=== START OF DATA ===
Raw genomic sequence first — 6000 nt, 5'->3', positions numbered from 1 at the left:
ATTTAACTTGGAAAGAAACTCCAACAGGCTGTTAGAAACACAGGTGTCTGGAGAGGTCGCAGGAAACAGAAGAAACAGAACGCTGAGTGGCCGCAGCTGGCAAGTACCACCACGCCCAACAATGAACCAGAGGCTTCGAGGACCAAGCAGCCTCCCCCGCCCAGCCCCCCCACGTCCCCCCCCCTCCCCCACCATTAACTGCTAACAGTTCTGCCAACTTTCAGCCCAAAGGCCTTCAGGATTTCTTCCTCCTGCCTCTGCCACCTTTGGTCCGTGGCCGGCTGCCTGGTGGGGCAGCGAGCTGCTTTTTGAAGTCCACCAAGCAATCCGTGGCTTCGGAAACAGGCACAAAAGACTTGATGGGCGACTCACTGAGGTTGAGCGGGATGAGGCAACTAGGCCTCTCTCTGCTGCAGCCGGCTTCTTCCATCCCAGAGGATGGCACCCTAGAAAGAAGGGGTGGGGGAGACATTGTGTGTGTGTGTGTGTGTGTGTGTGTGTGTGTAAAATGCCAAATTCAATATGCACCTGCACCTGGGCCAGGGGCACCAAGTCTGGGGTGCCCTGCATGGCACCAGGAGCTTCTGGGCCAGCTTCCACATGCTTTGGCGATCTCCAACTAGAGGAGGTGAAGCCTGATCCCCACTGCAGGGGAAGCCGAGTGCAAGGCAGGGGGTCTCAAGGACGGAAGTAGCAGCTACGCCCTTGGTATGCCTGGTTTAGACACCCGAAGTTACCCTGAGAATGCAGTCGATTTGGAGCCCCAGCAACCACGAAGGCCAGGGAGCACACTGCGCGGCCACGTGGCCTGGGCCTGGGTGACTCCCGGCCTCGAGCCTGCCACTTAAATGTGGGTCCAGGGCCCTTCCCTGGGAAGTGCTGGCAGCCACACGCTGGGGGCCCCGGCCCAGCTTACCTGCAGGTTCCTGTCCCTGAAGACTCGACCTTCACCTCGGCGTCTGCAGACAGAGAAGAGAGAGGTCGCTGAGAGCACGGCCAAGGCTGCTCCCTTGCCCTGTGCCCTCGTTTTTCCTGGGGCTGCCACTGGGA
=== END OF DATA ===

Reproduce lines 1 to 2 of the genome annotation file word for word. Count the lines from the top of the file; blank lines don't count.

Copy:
Raw genomic sequence first — 6000 nt, 5'->3', positions numbered from 1 at the left:
ATTTAACTTGGAAAGAAACTCCAACAGGCTGTTAGAAACACAGGTGTCTGGAGAGGTCGCAGGAAACAGAAGAAACAGAACGCTGAGTGGCCGCAGCTGGCAAGTACCACCACGCCCAACAATGAACCAGAGGCTTCGAGGACCAAGCAGCCTCCCCCGCCCAGCCCCCCCACGTCCCCCCCCCTCCCCCACCATTAACTGCTAACAGTTCTGCCAACTTTCAGCCCAAAGGCCTTCAGGATTTCTTCCTCCTGCCTCTGCCACCTTTGGTCCGTGGCCGGCTGCCTGGTGGGGCAGCGAGCTGCTTTTTGAAGTCCACCAAGCAATCCGTGGCTTCGGAAACAGGCACAAAAGACTTGATGGGCGACTCACTGAGGTTGAGCGGGATGAGGCAACTAGGCCTCTCTCTGCTGCAGCCGGCTTCTTCCATCCCAGAGGATGGCACCCTAGAAAGAAGGGGTGGGGGAGACATTGTGTGTGTGTGTGTGTGTGTGTGTGTGTGTGTAAAATGCCAAATTCAATATGCACCTGCACCTGGGCCAGGGGCACCAAGTCTGGGGTGCCCTGCATGGCACCAGGAGCTTCTGGGCCAGCTTCCACATGCTTTGGCGATCTCCAACTAGAGGAGGTGAAGCCTGATCCCCACTGCAGGGGAAGCCGAGTGCAAGGCAGGGGGTCTCAAGGACGGAAGTAGCAGCTACGCCCTTGGTATGCCTGGTTTAGACACCCGAAGTTACCCTGAGAATGCAGTCGATTTGGAGCCCCAGCAACCACGAAGGCCAGGGAGCACACTGCGCGGCCACGTGGCCTGGGCCTGGGTGACTCCCGGCCTCGAGCCTGCCACTTAAATGTGGGTCCAGGGCCCTTCCCTGGGAAGTGCTGGCAGCCACACGCTGGGGGCCCCGGCCCAGCTTACCTGCAGGTTCCTGTCCCTGAAGACTCGACCTTCACCTCGGCGTCTGCAGACAGAGAAGAGAGAGGTCGCTGAGAGCACGGCCAAGGCTGCTCCCTTGCCCTGTGCCCTCGTTTTTCCTGGGGCTGCCACTGGGA